Vancouver Sun

Cermaq cleaning up after algae hits fish farms

Randy Shore

Nov 22, 2019
Three salmon farms on the West Coast of Vancouver Island are cleaning up after a harmful plankton bloom killed eight per cent of their stock.

The affected farms are at Binns Island, Bawden Point and Ross Pass, located in and around Herbert Inlet in Clayoquot Sound, according to the farm operator, Cermaq.

These kinds of native algae — Chaetoceros concavicornis and Chaetoceros convolutes — have rigid spines that damage the gills of the fish, the company said.

Members of the Sea Shepherd Conservation Society are documenting the cleanup on video and still photos, which show some discoloured material on the surface of the water in the net pens.

“The video footage reveals the presence of thousands of dead and decomposing fish being loaded onto barges at the aquaculture sites while clean-up crews operate around the clock to clean up the mess,” the group said.

The company informed the Ahousaht First Nation, in whose territory these farms operate, of the bloom and its consequences last week.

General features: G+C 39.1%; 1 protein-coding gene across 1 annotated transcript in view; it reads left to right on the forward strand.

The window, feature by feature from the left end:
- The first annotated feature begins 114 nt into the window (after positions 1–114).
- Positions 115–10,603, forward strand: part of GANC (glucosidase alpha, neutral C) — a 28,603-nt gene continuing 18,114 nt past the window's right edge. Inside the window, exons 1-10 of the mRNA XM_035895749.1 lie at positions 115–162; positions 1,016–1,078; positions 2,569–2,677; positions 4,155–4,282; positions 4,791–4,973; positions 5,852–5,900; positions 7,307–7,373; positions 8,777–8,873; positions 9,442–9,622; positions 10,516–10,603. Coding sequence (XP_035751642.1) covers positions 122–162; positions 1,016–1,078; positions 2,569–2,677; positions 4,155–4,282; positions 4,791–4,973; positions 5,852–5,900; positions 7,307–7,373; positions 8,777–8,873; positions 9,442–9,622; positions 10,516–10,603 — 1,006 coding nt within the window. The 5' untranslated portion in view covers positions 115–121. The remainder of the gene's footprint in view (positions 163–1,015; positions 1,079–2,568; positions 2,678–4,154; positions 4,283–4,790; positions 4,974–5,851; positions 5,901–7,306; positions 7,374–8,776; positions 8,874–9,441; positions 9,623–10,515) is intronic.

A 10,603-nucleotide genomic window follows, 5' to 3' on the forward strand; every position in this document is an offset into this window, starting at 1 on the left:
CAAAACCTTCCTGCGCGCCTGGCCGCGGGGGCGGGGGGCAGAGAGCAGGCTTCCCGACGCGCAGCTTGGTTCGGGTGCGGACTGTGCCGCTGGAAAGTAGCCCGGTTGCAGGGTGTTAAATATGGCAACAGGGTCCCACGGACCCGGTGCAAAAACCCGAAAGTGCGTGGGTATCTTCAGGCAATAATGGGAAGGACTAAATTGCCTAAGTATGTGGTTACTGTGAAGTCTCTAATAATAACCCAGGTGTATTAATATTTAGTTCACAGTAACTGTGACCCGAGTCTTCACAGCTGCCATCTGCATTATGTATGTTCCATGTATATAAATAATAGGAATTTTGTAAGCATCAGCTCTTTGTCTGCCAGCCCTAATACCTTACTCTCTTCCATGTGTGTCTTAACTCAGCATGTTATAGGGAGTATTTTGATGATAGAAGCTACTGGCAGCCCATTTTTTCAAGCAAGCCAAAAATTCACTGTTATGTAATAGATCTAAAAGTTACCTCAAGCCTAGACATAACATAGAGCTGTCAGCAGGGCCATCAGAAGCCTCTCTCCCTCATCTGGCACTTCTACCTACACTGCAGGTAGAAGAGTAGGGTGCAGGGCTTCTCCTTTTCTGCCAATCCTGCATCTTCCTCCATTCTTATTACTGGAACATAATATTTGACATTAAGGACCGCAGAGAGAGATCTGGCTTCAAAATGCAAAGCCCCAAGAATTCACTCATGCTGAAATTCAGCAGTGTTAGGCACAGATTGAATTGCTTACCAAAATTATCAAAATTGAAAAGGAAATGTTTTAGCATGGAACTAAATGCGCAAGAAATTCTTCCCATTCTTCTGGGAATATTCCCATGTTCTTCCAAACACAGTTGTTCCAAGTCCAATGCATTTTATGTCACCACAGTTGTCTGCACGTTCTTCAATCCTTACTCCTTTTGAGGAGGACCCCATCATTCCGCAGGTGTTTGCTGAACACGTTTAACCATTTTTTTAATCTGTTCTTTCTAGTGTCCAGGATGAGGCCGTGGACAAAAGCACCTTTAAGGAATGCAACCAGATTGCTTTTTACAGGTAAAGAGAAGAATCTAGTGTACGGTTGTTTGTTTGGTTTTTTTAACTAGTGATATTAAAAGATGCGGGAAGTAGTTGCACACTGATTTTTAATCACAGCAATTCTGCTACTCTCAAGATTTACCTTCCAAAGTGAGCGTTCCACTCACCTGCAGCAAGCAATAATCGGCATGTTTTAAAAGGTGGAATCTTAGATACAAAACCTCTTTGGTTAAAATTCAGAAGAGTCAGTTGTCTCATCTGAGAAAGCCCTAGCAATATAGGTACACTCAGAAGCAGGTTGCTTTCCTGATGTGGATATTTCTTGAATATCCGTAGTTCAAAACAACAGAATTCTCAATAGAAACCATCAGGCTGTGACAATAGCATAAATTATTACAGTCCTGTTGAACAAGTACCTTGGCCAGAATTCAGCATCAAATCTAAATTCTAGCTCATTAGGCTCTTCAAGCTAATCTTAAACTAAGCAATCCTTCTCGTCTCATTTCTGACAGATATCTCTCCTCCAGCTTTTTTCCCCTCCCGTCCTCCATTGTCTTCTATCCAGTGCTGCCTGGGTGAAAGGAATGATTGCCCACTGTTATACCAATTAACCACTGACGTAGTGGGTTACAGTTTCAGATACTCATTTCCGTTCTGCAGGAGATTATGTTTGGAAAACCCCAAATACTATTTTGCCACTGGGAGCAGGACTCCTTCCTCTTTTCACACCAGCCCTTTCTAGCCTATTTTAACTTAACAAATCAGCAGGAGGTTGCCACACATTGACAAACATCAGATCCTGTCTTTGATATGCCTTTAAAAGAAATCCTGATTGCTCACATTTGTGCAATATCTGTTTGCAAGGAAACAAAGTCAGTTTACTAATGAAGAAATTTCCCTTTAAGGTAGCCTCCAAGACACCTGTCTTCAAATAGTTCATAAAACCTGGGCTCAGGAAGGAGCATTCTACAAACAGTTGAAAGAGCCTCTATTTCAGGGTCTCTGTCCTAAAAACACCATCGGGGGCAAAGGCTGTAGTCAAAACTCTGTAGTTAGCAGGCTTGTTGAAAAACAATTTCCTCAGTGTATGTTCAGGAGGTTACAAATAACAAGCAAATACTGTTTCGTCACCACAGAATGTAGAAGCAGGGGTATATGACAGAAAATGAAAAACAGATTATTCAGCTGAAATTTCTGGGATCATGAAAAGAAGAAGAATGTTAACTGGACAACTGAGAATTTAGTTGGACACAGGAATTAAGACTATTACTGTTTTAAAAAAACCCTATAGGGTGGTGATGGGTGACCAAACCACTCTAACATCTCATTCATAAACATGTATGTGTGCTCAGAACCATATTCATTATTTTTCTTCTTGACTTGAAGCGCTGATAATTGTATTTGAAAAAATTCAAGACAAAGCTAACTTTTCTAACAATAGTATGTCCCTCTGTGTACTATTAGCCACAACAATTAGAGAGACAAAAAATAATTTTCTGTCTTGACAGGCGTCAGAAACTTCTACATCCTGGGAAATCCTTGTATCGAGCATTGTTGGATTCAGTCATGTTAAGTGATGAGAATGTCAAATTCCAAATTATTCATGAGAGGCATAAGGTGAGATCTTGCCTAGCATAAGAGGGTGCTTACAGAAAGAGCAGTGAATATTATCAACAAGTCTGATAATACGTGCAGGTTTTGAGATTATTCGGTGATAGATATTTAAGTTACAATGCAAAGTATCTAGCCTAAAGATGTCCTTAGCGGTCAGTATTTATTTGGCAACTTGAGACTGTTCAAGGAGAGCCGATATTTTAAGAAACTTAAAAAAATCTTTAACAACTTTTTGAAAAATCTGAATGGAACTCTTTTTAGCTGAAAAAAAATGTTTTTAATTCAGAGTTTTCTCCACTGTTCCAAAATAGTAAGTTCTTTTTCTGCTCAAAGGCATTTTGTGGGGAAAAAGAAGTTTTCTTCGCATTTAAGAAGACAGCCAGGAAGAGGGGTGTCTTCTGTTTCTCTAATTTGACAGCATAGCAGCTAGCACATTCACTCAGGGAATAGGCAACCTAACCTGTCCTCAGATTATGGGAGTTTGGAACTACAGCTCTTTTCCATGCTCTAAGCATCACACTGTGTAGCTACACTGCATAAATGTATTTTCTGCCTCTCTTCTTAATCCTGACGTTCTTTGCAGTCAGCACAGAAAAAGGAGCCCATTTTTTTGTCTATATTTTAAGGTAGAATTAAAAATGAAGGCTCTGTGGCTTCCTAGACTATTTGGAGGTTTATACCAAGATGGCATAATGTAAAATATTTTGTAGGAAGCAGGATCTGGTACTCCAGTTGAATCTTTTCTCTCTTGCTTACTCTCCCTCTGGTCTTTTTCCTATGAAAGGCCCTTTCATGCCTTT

To minimize the damage suffered by the Atlantic salmon grown at the affected sites, Cermaq took staff off of the farms and stopped feeding the fish in order to discourage the fish from coming close to the water’s surface where the algae typically thrive, said sustainable development director Linda Sams.

Water was also pumped up from deep water below the farms to dilute the algae.

“Relatively low numbers of chaetoceros can be a real problem, but we were able to manage it,” she said.

Cermaq held off removing the dead fish to avoid attracting the healthy fish to the surface until the plankton count dropped to a safe level.

“The bloom has passed at this point and we are assessing the losses, which are about eight per cent,” she said. “Enough to be material to the business, but not catastrophic.”

The farms were treated for sea lice earlier this year with a hydrolicer, a system that removes the lice using low-pressure water jets without the use of chemicals or drugs.

“The sea-lice count is well below three and when it gets above that you have to put a treatment plan in place,” she said.

In its first season hydrolicer treatments captured more than 85 per cent of the sea lice on the salmon and caused mortality of a fraction of one per cent, she said.

“It has proven to be easy on the fish, even as we are learning to use it,” she said.

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